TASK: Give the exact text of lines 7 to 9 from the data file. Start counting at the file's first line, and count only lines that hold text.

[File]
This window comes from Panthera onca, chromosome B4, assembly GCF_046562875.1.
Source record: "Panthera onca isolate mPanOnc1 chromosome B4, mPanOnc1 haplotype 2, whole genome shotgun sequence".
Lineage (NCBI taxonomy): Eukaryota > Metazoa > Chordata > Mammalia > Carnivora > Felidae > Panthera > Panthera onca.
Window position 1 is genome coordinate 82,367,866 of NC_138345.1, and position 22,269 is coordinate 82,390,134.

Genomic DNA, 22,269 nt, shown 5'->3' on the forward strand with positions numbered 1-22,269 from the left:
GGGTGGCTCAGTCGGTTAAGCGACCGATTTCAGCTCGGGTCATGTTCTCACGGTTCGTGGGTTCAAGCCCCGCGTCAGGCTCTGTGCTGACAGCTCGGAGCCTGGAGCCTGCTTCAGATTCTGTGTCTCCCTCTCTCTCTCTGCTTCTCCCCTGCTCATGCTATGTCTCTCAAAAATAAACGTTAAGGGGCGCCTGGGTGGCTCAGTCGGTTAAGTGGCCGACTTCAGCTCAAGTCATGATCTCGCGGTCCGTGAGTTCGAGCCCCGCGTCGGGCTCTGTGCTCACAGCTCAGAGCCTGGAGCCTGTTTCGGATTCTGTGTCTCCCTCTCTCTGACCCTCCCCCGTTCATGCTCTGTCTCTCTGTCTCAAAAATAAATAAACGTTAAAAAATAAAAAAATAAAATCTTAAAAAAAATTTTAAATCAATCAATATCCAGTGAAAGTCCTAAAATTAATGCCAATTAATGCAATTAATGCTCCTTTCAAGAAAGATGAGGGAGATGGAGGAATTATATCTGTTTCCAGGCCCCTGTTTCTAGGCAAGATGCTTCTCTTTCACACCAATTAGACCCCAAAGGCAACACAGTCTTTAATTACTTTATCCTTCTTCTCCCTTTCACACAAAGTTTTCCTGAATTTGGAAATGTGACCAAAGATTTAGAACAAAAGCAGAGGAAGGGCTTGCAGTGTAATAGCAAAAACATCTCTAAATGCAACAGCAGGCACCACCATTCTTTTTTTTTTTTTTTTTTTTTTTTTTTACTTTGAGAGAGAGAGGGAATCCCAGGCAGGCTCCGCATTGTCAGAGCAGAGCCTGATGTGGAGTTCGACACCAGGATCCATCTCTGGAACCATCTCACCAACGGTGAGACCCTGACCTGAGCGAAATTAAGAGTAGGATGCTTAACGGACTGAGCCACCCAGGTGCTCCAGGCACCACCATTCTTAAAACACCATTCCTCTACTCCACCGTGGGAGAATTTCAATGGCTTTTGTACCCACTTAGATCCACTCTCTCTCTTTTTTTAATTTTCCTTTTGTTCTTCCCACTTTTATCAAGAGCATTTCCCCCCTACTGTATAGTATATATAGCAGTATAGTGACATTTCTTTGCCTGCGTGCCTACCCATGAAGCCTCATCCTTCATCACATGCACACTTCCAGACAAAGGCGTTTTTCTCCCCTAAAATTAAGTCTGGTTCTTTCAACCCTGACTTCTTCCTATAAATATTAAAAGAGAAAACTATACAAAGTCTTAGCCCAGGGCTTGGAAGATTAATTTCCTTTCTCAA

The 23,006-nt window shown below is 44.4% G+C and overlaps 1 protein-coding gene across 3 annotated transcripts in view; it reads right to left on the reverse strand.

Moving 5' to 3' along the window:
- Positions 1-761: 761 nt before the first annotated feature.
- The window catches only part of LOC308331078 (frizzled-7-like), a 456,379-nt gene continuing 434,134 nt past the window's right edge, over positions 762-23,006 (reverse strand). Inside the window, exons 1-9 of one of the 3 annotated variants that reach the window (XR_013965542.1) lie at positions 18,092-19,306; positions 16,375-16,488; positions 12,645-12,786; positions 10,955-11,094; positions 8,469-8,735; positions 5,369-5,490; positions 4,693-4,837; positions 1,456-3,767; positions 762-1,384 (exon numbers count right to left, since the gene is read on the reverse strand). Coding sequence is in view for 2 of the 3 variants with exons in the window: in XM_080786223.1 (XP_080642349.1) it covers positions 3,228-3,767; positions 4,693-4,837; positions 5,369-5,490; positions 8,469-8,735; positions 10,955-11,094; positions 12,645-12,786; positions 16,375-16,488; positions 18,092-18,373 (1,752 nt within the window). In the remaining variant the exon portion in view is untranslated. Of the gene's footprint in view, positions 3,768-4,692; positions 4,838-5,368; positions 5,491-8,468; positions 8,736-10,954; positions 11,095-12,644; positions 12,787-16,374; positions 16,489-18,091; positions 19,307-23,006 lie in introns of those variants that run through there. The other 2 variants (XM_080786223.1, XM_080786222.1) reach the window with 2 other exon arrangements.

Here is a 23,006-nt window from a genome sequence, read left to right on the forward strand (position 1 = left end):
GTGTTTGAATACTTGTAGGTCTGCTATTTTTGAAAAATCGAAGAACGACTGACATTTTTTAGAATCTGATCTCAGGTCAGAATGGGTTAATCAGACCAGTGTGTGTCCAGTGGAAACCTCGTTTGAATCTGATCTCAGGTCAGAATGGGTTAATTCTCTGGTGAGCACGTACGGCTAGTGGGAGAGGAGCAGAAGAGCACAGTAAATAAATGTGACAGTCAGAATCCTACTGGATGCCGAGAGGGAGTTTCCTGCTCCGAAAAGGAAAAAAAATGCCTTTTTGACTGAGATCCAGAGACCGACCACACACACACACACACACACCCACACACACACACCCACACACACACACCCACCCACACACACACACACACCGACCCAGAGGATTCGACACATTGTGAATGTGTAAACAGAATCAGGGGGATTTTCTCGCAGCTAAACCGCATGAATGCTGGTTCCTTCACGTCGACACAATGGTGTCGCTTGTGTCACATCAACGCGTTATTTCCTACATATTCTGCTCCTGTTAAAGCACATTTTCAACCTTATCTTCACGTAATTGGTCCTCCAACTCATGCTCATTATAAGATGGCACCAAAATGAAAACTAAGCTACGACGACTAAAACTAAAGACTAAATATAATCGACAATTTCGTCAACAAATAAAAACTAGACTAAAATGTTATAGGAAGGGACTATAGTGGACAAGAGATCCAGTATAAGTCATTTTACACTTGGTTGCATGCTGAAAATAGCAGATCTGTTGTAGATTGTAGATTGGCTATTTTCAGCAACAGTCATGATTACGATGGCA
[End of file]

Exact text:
The 23,006-nt window shown below is 44.4% G+C and overlaps 1 protein-coding gene across 3 annotated transcripts in view; it reads right to left on the reverse strand.

Moving 5' to 3' along the window:
- Positions 1-761: 761 nt before the first annotated feature.